Kathleen Jamie is an award-winning poet, essayist, and professor of poetry. Her work, Kathryn Aalto explains, “force you to stop, bend down to examine that eye-catching thing you see, and contemplate other worlds washed ashore at your feet.” (p.170)

Jamie believes that “nature resides in the cracks and crevices of daily life,” and I quite agree. The sights and sounds gathered on my walks are an endless source of inspiration for me. Today’s poem is after Jamie’s poem, “The Dipper.

It was spring, damp and raw,
I’d walked along the edge of fields
when I saw nestled in leaf litter
a cluster of grape hyacinth.

They sat beside a rock wall,
surrounded by a shock of green,
this pyramid of purple bells,
and chimed a silent celebration.

It wasn’t mine to pluck.
I can’t pick this first flower
that knows April’s icy rains
yet sings of spring.

Draft, © 2021, Catherine Flynn

Previous Writing Wild posts:

Day 1: Dorothy Wordsworth
Day 2: Susan Fenimore Cooper
Day 3: Gene Stratton-Porter
Day 4: Mary Austin
Day 5: Vita Sackville-West
Day 6: Nan Shepherd
Day 7: Rachel Carson
Day 8: Mary Oliver
Day 9: Carolyn Merchant
Day 10: Annie Dillard
Day 11: Gretel Ehrlich
Day 12: Leslie Marmon Silko
Day 13: Diane Ackerman
Day 14: Robin Wall Kimmerer
Day 15: Lauret Savoy
Day 16: Rebecca Solnit

Poetry Friday & NPM: Writing Wild, Day 16

I discovered Rebecca Solnit many years ago when I spotted her book, Wanderlust: A History of Walking on a shelf at my local library. As a passionate walker, I was intrigued, and Solnit’s expansive perambulation from ancient Athens to today’s suburban sidewalks and treadmills didn’t disappoint. Kathryn Aalto describes Solnit as “a writer, historian, and activist who links ideas and places like string to thumbtacks.” (p. 161)

Because walking is what drew me to Rebecca Solnit’s work in the first place, I expected to write a poem about my daily walks, and thought a Golden Shovel would be a good form. My plan took a few detours. To begin with, I couldn’t find a quote I liked well enough to use as a strike line in Wanderlust. Searching through Solnit’s many other works, I found one I liked, but it was long. So I shortened it. (I have no idea if this is allowed, but I did it anyway.) Here is the original quote from A Field Guide to Getting Lost.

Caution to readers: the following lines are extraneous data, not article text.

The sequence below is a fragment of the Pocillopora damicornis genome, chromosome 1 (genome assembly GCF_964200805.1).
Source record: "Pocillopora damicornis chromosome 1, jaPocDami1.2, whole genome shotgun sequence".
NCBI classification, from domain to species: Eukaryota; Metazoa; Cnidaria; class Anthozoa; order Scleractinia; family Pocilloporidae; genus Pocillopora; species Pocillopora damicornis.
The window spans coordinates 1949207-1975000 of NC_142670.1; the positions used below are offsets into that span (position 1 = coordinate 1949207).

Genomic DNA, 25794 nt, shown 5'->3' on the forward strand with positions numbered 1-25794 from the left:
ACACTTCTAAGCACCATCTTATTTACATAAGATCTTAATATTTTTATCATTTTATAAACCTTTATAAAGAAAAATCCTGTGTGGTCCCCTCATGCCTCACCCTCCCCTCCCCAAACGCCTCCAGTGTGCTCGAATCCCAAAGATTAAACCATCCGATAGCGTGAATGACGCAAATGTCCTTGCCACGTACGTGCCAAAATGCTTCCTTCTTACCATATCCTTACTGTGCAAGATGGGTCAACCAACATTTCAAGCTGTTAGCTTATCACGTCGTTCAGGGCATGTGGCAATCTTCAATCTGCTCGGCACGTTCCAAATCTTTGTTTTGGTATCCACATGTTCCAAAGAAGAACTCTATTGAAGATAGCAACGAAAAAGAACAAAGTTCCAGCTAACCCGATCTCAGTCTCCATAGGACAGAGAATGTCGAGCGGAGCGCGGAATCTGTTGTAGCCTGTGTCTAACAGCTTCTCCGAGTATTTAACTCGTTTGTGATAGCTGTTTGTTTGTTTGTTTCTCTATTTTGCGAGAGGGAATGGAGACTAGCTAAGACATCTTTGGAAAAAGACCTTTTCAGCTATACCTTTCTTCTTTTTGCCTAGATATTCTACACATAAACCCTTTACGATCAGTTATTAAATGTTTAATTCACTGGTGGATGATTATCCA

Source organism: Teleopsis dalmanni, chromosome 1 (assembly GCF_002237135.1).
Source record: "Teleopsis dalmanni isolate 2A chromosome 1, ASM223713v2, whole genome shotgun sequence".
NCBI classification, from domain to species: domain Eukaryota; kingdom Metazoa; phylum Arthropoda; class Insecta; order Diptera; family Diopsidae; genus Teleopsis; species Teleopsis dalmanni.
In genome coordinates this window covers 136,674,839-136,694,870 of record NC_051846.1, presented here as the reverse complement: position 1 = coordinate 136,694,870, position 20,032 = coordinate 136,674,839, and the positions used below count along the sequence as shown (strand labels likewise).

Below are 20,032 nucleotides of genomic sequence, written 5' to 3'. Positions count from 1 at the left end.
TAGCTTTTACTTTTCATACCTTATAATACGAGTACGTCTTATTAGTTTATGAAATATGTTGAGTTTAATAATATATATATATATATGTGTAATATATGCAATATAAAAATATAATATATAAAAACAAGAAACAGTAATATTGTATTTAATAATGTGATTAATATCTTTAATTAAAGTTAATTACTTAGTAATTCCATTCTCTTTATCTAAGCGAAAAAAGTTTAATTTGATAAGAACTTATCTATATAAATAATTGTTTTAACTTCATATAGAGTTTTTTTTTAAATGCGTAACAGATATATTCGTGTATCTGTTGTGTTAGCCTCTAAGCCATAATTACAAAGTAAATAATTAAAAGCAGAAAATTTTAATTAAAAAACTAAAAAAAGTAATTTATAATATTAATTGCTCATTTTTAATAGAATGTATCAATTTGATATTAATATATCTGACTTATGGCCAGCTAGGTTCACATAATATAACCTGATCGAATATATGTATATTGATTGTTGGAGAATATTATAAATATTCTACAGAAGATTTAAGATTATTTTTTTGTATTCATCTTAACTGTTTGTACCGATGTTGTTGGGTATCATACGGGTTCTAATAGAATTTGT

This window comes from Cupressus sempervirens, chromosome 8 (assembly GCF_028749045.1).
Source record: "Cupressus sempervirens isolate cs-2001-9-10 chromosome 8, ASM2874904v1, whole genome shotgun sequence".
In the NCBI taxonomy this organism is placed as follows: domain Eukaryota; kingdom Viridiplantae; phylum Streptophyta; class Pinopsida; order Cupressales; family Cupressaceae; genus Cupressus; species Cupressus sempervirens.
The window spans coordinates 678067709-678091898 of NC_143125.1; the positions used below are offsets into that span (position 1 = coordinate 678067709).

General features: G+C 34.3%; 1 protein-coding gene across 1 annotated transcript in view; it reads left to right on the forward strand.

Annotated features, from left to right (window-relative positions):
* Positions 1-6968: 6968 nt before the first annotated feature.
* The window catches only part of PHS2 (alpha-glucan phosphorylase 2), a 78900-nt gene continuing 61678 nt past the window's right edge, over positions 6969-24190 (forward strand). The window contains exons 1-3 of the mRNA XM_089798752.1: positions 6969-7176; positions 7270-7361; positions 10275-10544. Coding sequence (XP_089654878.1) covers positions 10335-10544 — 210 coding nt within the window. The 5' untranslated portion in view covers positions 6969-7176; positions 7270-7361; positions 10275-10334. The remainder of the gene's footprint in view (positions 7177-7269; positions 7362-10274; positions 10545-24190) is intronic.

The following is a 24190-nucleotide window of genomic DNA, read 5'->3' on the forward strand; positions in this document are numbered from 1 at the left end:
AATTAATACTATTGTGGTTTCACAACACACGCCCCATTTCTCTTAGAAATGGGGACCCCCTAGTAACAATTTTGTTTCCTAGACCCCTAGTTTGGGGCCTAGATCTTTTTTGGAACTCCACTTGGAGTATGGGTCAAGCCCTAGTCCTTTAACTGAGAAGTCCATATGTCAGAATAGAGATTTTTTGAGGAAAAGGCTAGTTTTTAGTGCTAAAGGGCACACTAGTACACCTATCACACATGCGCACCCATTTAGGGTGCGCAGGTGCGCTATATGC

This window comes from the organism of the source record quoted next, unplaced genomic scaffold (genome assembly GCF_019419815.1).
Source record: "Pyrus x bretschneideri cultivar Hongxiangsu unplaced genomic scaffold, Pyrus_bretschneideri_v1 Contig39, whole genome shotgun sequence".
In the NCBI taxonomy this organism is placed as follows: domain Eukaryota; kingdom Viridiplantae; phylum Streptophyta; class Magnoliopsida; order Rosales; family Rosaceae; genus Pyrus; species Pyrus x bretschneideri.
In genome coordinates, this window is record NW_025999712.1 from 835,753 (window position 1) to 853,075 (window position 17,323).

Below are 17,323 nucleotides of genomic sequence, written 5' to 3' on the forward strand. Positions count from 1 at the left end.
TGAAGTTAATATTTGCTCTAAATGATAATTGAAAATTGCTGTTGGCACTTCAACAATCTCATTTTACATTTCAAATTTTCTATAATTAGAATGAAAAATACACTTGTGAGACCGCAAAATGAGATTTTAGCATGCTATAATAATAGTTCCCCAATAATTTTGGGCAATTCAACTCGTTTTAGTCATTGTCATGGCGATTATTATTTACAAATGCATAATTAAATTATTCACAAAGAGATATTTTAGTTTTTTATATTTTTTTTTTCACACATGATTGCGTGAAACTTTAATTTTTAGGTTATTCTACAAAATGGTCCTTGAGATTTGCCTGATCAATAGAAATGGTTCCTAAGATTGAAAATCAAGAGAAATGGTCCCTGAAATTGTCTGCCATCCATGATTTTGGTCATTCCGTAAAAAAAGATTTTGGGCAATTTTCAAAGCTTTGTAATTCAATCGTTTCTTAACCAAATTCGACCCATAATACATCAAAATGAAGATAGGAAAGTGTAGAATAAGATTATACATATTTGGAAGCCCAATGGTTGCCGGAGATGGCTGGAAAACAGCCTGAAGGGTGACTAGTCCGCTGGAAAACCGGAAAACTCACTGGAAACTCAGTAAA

Leave the door open for the unknown, the door into the dark. That’s where the most important things come from, where you yourself came from, and where you will go.

Finally, this poem took an unexpected turn away from walks through my neighborhood and into a semi-autobiographical realm that was influenced by the fifteen writers highlighted in my previous Writing Wild posts. Writing is full of surprises!

Photo by Jan Tinneberg via Unsplash

Please be sure to visit Jama Rattigan at Jama’s Alphabet Soup for the Poetry Friday Roundup. You can also read previous Writing Wild posts if you’d like to learn more about some amazing writers.

Day 1: Dorothy Wordsworth
Day 2: Susan Fenimore Cooper
Day 3: Gene Stratton-Porter
Day 4: Mary Austin
Day 5: Vita Sackville-West
Day 6: Nan Shepherd
Day 7: Rachel Carson